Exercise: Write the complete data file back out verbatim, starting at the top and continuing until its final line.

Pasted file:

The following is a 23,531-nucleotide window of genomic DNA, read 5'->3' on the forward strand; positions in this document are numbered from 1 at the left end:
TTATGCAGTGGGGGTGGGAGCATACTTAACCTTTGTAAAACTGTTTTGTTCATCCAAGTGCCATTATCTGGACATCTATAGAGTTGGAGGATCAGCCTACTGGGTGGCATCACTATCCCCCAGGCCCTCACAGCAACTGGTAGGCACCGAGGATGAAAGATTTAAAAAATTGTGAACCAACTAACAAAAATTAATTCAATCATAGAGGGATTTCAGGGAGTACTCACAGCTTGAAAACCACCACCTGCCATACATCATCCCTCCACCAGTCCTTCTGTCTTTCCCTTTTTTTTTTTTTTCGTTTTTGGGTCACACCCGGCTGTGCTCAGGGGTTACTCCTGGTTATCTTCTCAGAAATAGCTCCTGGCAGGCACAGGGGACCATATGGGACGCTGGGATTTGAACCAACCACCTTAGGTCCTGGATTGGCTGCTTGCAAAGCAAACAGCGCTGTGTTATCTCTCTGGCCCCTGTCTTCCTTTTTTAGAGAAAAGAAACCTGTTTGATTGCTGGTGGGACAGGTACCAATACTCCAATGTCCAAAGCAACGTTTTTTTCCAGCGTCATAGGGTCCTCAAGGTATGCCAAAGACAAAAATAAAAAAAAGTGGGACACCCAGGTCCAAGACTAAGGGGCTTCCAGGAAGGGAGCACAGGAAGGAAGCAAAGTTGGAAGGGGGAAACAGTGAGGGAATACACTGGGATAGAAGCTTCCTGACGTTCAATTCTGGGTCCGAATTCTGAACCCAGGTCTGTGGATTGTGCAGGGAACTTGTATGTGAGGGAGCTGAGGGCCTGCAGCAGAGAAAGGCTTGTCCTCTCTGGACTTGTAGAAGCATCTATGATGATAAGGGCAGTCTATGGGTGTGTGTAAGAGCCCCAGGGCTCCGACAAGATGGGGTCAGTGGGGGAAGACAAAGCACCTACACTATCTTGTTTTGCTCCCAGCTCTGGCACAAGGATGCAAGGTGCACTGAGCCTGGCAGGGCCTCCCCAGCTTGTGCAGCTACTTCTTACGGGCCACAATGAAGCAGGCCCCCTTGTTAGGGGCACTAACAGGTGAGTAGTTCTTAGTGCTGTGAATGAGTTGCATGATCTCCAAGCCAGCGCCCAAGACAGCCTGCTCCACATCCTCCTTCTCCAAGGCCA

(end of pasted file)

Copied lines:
The following is a 23,531-nucleotide window of genomic DNA, read 5'->3' on the forward strand; positions in this document are numbered from 1 at the left end:
TTATGCAGTGGGGGTGGGAGCATACTTAACCTTTGTAAAACTGTTTTGTTCATCCAAGTGCCATTATCTGGACATCTATAGAGTTGGAGGATCAGCCTACTGGGTGGCATCACTATCCCCCAGGCCCTCACAGCAACTGGTAGGCACCGAGGATGAAAGATTTAAAAAATTGTGAACCAACTAACAAAAATTAATTCAATCATAGAGGGATTTCAGGGAGTACTCACAGCTTGAAAACCACCACCTGCCATACATCATCCCTCCACCAGTCCTTCTGTCTTTCCCTTTTTTTTTTTTTTCGTTTTTGGGTCACACCCGGCTGTGCTCAGGGGTTACTCCTGGTTATCTTCTCAGAAATAGCTCCTGGCAGGCACAGGGGACCATATGGGACGCTGGGATTTGAACCAACCACCTTAGGTCCTGGATTGGCTGCTTGCAAAGCAAACAGCGCTGTGTTATCTCTCTGGCCCCTGTCTTCCTTTTTTAGAGAAAAGAAACCTGTTTGATTGCTGGTGGGACAGGTACCAATACTCCAATGTCCAAAGCAACGTTTTTTTCCAGCGTCATAGGGTCCTCAAGGTATGCCAAAGACAAAAATAAAAAAAAGTGGGACACCCAGGTCCAAGACTAAGGGGCTTCCAGGAAGGGAGCACAGGAAGGAAGCAAAGTTGGAAGGGGGAAACAGTGAGGGAATACACTGGGATAGAAGCTTCCTGACGTTCAATTCTGGGTCCGAATTCTGAACCCAGGTCTGTGGATTGTGCAGGGAACTTGTATGTGAGGGAGCTGAGGGCCTGCAGCAGAGAAAGGCTTGTCCTCTCTGGACTTGTAGAAGCATCTATGATGATAAGGGCAGTCTATGGGTGTGTGTAAGAGCCCCAGGGCTCCGACAAGATGGGGTCAGTGGGGGAAGACAAAGCACCTACACTATCTTGTTTTGCTCCCAGCTCTGGCACAAGGATGCAAGGTGCACTGAGCCTGGCAGGGCCTCCCCAGCTTGTGCAGCTACTTCTTACGGGCCACAATGAAGCAGGCCCCCTTGTTAGGGGCACTAACAGGTGAGTAGTTCTTAGTGCTGTGAATGAGTTGCATGATCTCCAAGCCAGCGCCCAAGACAGCCTGCTCCACATCCTCCTTCTCCAAGGCCA